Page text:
About maggiecammiss

After many years working in television news in London, I now live in the beautiful South Norfolk countryside with my husband, Nick. I have completed one novel, No News is Good News, which was published by Accent Press in December 2014 and I'm now working on the second novel in the series. I belong to a local writing group, Cutting Edge Writers, who meet weekly at The Cut in Halesworth, Suffolk, and we have recently published our first anthology of short stories and poetry. I also write short stories, some of which I read on local radio.

The same…. but different. Finding the perfect word.

How often have you paused, pen in hand, fingers over keyboard, trying to think of an alternative word to avoid a repetition?  How often have you looked over a piece of work and realised that you’ve used the same word several times in one paragraph? Or worse, had it pointed out to you at your writing group?

It’s time to grow your vocabulary.

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Asking Myself Some Serious Questions

desert island

While on my desert island recently, I was thinking that it might be fun to bring a writerly perspective to some of the more random, even philosophical questions I’ve been asked over the years. Some are pretty run of the mill; some have personal resonance and most have nothing, specifically, to do with writing. But I think they’re interesting enough to run a series of author interviews in the future. See what you think. Continue reading

Are e-books stupid? Should e-books be classed as ‘real books’? Director of @BloodHoundBook @BetsyReavley is in the hot seat with #TWG

Some sensible comments from Betsy Reavley of Bloodhound Books continue this long running debate

The Writing Garnet

E-book or not to e-book?
Last month, the head of one of the world’s biggest publishers, spoke to the media about e-books. Whilst I would usually celebrate anything from the book world making the media, I remember being quite flabbergasted by what I had read in said article. I am sure a lot of people read the article in question – it had quite a lot of shares on social media at the time! The comment which left a lot of people, including myself, reeling, was the quote ‘e-books are stupid’. Pardon? I am fully aware that people prefer one format over another, after all, we cannot all like the same things. Some readers may prefer to read hardbacks or paperbacks instead of reading e-books, or visa versa. Personally, I don’t see the problem with that, I am just thankful that we actually have a choice. Think about it – many years ago, the only…

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MEET A LITERARY AGENT AT THE LONDON BOOK FAIR 2018! #AgentOne2One @LondonBookFair @midaspr #Writers #Authors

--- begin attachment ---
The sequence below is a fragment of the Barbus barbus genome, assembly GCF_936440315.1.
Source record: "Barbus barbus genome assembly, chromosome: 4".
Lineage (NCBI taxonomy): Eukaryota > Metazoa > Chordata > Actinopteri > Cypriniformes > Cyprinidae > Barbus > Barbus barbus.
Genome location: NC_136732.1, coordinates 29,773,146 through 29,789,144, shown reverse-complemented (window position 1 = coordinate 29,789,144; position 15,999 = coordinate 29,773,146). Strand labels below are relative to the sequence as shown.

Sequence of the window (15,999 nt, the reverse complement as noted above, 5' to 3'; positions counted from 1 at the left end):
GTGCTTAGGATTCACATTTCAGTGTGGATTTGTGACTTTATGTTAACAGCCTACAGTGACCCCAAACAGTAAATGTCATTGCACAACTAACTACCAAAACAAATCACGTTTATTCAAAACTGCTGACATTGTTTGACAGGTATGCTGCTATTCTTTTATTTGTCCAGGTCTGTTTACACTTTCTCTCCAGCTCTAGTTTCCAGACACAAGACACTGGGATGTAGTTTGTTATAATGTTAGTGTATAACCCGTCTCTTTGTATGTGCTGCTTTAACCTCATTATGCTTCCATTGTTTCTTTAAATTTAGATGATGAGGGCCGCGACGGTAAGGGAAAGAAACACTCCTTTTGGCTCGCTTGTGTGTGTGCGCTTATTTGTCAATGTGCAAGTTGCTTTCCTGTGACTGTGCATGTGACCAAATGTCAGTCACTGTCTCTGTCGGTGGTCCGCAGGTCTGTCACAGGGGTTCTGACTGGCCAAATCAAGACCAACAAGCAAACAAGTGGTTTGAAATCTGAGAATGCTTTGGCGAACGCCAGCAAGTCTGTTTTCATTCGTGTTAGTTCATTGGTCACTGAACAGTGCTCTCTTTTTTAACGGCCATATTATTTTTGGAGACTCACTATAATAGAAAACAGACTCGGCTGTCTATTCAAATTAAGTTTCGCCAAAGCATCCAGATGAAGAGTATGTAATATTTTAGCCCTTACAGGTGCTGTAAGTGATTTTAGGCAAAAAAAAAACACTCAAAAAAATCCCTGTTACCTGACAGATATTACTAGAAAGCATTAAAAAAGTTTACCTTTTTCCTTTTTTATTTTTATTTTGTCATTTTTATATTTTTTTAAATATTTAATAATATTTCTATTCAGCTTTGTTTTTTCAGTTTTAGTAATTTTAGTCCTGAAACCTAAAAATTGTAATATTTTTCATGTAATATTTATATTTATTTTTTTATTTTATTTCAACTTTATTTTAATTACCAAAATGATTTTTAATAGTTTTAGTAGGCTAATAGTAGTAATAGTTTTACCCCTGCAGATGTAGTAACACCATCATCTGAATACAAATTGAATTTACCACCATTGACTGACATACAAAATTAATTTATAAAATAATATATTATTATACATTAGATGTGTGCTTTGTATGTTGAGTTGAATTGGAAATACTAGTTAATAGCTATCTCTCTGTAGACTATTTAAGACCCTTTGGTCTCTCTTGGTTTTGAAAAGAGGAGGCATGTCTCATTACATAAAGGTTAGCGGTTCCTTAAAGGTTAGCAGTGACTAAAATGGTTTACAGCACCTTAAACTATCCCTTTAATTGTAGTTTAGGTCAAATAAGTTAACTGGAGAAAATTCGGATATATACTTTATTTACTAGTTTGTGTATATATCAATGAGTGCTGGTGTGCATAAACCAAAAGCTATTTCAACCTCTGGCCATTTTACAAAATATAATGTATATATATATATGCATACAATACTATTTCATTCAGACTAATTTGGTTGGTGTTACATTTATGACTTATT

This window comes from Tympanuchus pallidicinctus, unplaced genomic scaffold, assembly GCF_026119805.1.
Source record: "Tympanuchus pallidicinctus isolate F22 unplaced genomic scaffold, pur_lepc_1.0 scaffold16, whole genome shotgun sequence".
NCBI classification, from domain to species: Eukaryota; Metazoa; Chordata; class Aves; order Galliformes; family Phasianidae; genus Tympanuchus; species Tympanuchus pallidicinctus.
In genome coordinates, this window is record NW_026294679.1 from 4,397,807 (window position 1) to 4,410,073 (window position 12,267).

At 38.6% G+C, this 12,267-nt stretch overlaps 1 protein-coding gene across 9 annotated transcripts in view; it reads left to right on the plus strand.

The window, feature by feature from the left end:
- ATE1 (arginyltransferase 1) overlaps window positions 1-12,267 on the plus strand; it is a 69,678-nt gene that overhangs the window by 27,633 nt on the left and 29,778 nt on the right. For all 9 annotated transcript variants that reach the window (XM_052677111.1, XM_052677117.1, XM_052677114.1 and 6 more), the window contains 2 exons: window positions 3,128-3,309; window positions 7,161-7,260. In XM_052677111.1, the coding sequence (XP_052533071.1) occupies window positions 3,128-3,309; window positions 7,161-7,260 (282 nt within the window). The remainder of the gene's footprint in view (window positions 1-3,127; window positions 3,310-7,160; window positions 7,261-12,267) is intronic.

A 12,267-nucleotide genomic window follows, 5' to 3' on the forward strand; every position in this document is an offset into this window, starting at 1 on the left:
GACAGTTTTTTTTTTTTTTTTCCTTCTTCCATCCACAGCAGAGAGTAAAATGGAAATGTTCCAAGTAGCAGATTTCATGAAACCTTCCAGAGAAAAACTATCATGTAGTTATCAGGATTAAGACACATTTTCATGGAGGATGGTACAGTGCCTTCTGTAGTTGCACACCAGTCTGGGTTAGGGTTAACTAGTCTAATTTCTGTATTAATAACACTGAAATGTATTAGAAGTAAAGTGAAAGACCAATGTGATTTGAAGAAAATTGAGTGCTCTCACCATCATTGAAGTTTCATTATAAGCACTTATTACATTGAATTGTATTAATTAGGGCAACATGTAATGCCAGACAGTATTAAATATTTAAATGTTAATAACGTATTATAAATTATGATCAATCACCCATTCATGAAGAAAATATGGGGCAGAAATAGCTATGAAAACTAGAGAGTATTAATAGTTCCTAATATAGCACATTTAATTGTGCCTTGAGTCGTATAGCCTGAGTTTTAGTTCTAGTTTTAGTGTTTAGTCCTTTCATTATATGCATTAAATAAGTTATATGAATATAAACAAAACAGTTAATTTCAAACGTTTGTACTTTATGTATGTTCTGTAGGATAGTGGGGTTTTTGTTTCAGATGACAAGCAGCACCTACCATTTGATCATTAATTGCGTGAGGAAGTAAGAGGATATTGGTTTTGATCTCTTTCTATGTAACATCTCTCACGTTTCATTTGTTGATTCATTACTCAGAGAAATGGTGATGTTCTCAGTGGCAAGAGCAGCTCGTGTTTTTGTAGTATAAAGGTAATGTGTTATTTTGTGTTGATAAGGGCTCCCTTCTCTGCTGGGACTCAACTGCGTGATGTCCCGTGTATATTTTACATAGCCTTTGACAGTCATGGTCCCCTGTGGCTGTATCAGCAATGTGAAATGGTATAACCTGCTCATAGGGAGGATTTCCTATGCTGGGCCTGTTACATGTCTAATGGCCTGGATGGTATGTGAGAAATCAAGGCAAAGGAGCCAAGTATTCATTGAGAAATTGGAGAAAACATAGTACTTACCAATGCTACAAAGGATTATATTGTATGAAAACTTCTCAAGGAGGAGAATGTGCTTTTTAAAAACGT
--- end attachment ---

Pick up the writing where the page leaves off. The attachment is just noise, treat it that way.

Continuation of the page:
If you’ve got that novel ready, and even if you haven’t, this is a great opportunity.

Love Books Group

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MEET A LITERARY AGENT AT THE LONDON BOOK FAIR!

Bookings now open for LBF’s Agent One-to-One programme

News for release, 2 March 2018:    The London Book Fair (LBF), the UK’s biggest gathering of international publishers and agents, has announced bookings are now open for its Agent One-to-One programme, which will take place in LBF’s Author HQ – the area of the Fair dedicated to writers and aspiring writers.

The Agent One-to-One programme offers Author HQ attendees the opportunity to meet with a leading literary agent, who will be on hand to offer advice on the publishing process and provide feedback on authors’ pitches and ideas.

Participating agents this year include representatives from AM Heath, Darley Anderson, David Higham Associates, DKW Literary Agency, MBA, Peters Fraser & Dunlop, Sheil Land Associates and Susanna Lea Associates.  Between them, the agents’ areas of interest cover everything from children’s publishing, middle…

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For the Love of Books

As a fledgling writer I was advised that my reading pleasure would be ruined for ever; that I would minutely study everything I read, dissecting the dialogue, the use of language and vocabulary, the narrative style, to determine how it worked. I would treat every novel as a lesson. And I did, up to a point. For a newbie, it was a great way to learn. But I’m getting over that now. I still read a lot of fiction but I’m not obsessed with dismembering every book so I can scrutinise its inner workings in forensic detail. And I still learn a lot from my reading, that’s one of its pleasures. Facts I was previously unaware of, a novel approach to an everyday plot, the crafting of a story arc, I absorb it all. Some books are instantly forgettable; others stay in my head for a long time. Some take up permanent residence, and it’s these that I’d like to share with you. Continue reading

Subplots – adding texture to your novel

The other day I sat through a film featuring a subplot that had nothing whatever to do with the main thrust of the film. It didn’t reveal anything about the characters or the storyline, it didn’t hint at motivation, it wasn’t even a credible red herring. Completely irrelevant. I can’t even remember the title. However, it had an unexpected, but very useful consequence.

After the successful conclusion of an important subplot of my own, in which my mother in law was transferred to residential care when her dementia became too advanced to manage at home, I found myself with an unaccustomed amount of free writing time and not a word in my head. Tum-te-tumming at the keyboard I recalled the film with the inconsequential subplot and looked at it through the lens of my own perspective. What purpose should subplots serve in novels? Continue reading